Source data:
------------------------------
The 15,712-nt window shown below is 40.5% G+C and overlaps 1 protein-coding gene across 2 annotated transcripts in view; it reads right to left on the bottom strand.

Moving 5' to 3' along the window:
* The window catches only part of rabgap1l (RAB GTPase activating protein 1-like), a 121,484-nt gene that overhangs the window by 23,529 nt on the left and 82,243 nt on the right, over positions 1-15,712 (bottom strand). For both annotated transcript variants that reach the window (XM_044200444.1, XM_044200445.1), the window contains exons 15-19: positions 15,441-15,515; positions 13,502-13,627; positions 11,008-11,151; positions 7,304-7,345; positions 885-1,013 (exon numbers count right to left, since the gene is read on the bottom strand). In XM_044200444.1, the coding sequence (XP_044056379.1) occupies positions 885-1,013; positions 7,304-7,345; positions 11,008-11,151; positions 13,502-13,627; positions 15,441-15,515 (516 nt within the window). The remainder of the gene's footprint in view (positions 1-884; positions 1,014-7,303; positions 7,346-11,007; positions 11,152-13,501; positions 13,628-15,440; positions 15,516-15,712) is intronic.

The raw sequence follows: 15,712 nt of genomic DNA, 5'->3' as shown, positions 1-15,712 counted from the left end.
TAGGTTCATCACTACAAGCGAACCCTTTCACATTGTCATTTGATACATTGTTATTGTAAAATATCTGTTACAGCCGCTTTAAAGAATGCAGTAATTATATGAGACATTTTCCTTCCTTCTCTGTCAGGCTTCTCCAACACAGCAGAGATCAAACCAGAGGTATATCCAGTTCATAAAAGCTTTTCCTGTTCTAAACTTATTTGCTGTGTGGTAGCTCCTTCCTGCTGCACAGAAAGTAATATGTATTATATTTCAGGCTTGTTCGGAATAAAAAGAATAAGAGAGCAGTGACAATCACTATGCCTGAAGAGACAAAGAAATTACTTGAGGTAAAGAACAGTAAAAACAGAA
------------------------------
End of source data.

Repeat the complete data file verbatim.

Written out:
The 15,712-nt window shown below is 40.5% G+C and overlaps 1 protein-coding gene across 2 annotated transcripts in view; it reads right to left on the bottom strand.

Moving 5' to 3' along the window:
* The window catches only part of rabgap1l (RAB GTPase activating protein 1-like), a 121,484-nt gene that overhangs the window by 23,529 nt on the left and 82,243 nt on the right, over positions 1-15,712 (bottom strand). For both annotated transcript variants that reach the window (XM_044200444.1, XM_044200445.1), the window contains exons 15-19: positions 15,441-15,515; positions 13,502-13,627; positions 11,008-11,151; positions 7,304-7,345; positions 885-1,013 (exon numbers count right to left, since the gene is read on the bottom strand). In XM_044200444.1, the coding sequence (XP_044056379.1) occupies positions 885-1,013; positions 7,304-7,345; positions 11,008-11,151; positions 13,502-13,627; positions 15,441-15,515 (516 nt within the window). The remainder of the gene's footprint in view (positions 1-884; positions 1,014-7,303; positions 7,346-11,007; positions 11,152-13,501; positions 13,628-15,440; positions 15,516-15,712) is intronic.

The raw sequence follows: 15,712 nt of genomic DNA, 5'->3' as shown, positions 1-15,712 counted from the left end.
TAGGTTCATCACTACAAGCGAACCCTTTCACATTGTCATTTGATACATTGTTATTGTAAAATATCTGTTACAGCCGCTTTAAAGAATGCAGTAATTATATGAGACATTTTCCTTCCTTCTCTGTCAGGCTTCTCCAACACAGCAGAGATCAAACCAGAGGTATATCCAGTTCATAAAAGCTTTTCCTGTTCTAAACTTATTTGCTGTGTGGTAGCTCCTTCCTGCTGCACAGAAAGTAATATGTATTATATTTCAGGCTTGTTCGGAATAAAAAGAATAAGAGAGCAGTGACAATCACTATGCCTGAAGAGACAAAGAAATTACTTGAGGTAAAGAACAGTAAAAACAGAA